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Data

The empirical analysis is conducted in the period 1994-2003 using a balanced panel data on 246 Italian municipalities located in the Marche region. Both economic and demographic indicators of this region, are in line with the Italian indicators, therefore we can take data from the region Marche as representative of the whole nation. Our dependent variable is current expenditures as accounted in local councils balance sheets. In order to account for the introduction of the DSP rule, that might affect the composition of the budget, we consider a DSP dummy that assumes value 1 when the municipality is subject to the DSP, and zero otherwise. In the year 2001, Italian municipalities with a population lower than 5,000 people (27% of our sample) have been excluded from the DSP. The fact that our analysis focuses only on current expenditures does not represent a limit, because some empirical studies point out that the opportunistic behaviour does not depend on whether expenses are current or capital, rather it is the visibility that matters.5 In this respect, mayors can increase the quality of existing services by increasing current expenditures. For instance, the mayor may increase the periodicity of ordinary street lights maintenance, or contract the services of more swimming instructors for the municipal pool, etc. Those are visible actions that can improve the reputation of the incumbent mayor for the upcoming elections. approved by the end of the year. 4 See Patrizii et al. (2006) for an investigation of the level of compliance of municipalities to the DSP. 5 For instance, Veiga and Veiga (2007) in the context of political budget cycle, show that the opportunistic behaviour is predominant in “visible” policies.

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In order to account for the presence of electoral competition in spending policies, we include two dummies in the regression analysis: one for the election year and another for the pre-election year, which assume value 1 when municipalities are in (pre-)election year and zero otherwise. We use the pre-election year dummy to capture the opportunistic behaviour when elections are held in the first part of the electoral year, as, in this case, the mimicking action is likely to take place in the year before the elections. In our sample this is an important issue, as before the year 1999, the most part of elections (90% of municipalities) took place in the first semester, and from the year 1999 onwards, every election has been held in the first semester. Public expenditures at the local level are significantly affected by the socio-economic and the political characteristics of municipalities, therefore we include data about socioeconomic and political features in our data set. We consider population and population density, which denote the presence of congestion effects if the two variables are positively affected by current expenditure (our dependent variable), while a negative sign denotes economies of scale. Additionally, we include the percentage of old people (greater or equal than 65 year old) to account for the possibility that expenditures are driven by social programs for elderly people. Data on the economic characteristics of Italian local councils, such as per-capita income6 and per-capita grants from the central government are also considered in the regression analysis. Grants from the central government represent the most part of intergovernmental transfers: in our sample, for instance, 76.3% of total transfers (in the year 2001) are from the central government. We expect a positive correlation of both income and grants with current expenditures. For instance, a positive value of the coefficient associated with income would be consistent with the Wagner’s law, which implies an increase of public expenditures as a consequence of economic development. Finally, we also control for political effects, such as political ideology and the share of votes of the incumbent mayor. We introduce two dummies that assume value 1 when the municipality is ruled by the left(right)-wing coalition, and zero otherwise. This would account for the possibility that expenditures are affected by partisan affiliation. A positive (negative) impact on public expenditure is expected when the left(right)-wing coalition rules the jurisdiction. As regards the shares of votes, we expect that politicians elected with a large majority have less incentive to increase expenditures, as they face lower political competition. By contrast, a positive correlation between majority size and expenditures could signal the presence of a Leviathan government (Brennan and Buchanan, 1980). The summary statistics of the above-mentioned variables are reported in table 2. Although in the regression analysis we take the logarithm of both dependent and control variables, to partially remove problems of heteroschedasticity which affect data on public expenditures in the region Marche (Ermini and Santolini, 2010).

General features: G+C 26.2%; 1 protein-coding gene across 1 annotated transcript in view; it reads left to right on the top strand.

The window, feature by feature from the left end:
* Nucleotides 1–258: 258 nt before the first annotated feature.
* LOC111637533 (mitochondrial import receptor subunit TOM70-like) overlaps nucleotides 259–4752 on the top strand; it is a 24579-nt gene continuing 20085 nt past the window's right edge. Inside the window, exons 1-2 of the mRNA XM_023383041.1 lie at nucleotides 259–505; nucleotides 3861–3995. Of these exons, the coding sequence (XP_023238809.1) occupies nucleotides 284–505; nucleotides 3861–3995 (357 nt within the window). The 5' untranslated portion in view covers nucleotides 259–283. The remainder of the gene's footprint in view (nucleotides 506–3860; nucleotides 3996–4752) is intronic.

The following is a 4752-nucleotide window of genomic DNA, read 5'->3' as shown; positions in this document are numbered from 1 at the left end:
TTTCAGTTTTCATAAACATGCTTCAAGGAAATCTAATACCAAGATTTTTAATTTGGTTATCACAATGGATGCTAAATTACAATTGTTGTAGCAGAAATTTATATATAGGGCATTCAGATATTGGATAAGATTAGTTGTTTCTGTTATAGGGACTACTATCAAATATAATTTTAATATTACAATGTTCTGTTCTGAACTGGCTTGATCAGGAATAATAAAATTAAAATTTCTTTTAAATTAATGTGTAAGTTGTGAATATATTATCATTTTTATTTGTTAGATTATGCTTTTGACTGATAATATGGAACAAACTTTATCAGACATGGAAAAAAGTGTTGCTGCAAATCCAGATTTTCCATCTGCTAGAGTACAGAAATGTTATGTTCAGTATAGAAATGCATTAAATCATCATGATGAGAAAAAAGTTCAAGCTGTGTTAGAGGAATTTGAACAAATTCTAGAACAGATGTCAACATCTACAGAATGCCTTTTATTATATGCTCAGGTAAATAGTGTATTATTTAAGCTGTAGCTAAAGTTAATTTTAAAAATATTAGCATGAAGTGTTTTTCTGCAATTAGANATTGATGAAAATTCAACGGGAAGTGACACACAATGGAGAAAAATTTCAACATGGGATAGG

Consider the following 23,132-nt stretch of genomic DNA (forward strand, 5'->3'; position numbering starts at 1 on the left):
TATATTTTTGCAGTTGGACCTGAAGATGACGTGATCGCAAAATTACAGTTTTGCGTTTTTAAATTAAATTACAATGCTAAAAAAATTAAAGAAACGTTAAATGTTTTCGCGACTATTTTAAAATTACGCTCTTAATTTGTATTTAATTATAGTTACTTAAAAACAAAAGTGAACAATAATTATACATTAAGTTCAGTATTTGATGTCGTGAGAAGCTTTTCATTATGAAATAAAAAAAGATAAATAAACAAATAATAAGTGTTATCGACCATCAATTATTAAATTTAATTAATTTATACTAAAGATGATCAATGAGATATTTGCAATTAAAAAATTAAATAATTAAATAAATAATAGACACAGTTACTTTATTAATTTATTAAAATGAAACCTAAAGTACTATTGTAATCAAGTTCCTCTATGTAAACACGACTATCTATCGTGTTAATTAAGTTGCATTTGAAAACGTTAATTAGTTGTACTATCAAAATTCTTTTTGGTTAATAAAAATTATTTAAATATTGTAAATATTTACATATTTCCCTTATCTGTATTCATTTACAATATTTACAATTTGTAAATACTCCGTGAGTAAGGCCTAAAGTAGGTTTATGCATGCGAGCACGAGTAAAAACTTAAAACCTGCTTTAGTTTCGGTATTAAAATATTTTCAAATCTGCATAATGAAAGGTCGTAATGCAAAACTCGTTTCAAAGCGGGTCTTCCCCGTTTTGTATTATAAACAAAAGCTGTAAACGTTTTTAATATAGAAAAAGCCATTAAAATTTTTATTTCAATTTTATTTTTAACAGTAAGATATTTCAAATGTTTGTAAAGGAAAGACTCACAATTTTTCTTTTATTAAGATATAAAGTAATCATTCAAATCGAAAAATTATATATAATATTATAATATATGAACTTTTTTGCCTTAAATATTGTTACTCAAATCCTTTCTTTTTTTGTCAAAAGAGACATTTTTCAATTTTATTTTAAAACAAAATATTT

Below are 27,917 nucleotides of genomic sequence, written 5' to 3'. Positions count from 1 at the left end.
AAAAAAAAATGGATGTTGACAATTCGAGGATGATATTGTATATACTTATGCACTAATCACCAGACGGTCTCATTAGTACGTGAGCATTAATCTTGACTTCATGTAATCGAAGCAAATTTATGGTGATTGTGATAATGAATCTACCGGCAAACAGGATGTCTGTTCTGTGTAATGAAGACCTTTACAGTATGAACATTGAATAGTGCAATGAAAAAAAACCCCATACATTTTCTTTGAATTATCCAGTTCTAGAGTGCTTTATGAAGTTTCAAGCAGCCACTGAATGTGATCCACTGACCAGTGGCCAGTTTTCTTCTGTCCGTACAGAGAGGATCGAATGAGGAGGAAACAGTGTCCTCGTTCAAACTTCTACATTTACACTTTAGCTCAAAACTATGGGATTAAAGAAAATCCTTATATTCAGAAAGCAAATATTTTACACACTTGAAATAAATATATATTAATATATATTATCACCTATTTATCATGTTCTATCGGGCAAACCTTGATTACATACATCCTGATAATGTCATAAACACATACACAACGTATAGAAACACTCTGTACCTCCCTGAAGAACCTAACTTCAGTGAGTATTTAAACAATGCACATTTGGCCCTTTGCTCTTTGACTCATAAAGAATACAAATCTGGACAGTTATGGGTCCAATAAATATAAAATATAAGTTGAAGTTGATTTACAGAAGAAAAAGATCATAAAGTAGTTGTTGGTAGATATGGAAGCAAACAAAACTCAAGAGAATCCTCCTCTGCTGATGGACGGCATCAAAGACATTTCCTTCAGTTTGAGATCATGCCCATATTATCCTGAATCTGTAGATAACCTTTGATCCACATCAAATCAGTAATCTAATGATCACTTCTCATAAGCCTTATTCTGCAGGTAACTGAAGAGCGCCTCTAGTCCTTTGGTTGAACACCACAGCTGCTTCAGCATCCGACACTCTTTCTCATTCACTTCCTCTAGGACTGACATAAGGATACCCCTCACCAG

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Spatial econometric models for the yardstick competition analysis

In this section we describe the spatial econometric models employed to detect yardstick competition. As a first step, we estimate a standard panel data model of expenditure interaction among neighbouring jurisdictions, including a vector of municipality effects, 6

Since a panel data of disposable income is not available for Italian municipalities, we use statistics on the income tax base — Imposta sul Reddito delle Persone Fisiche (IRPEF).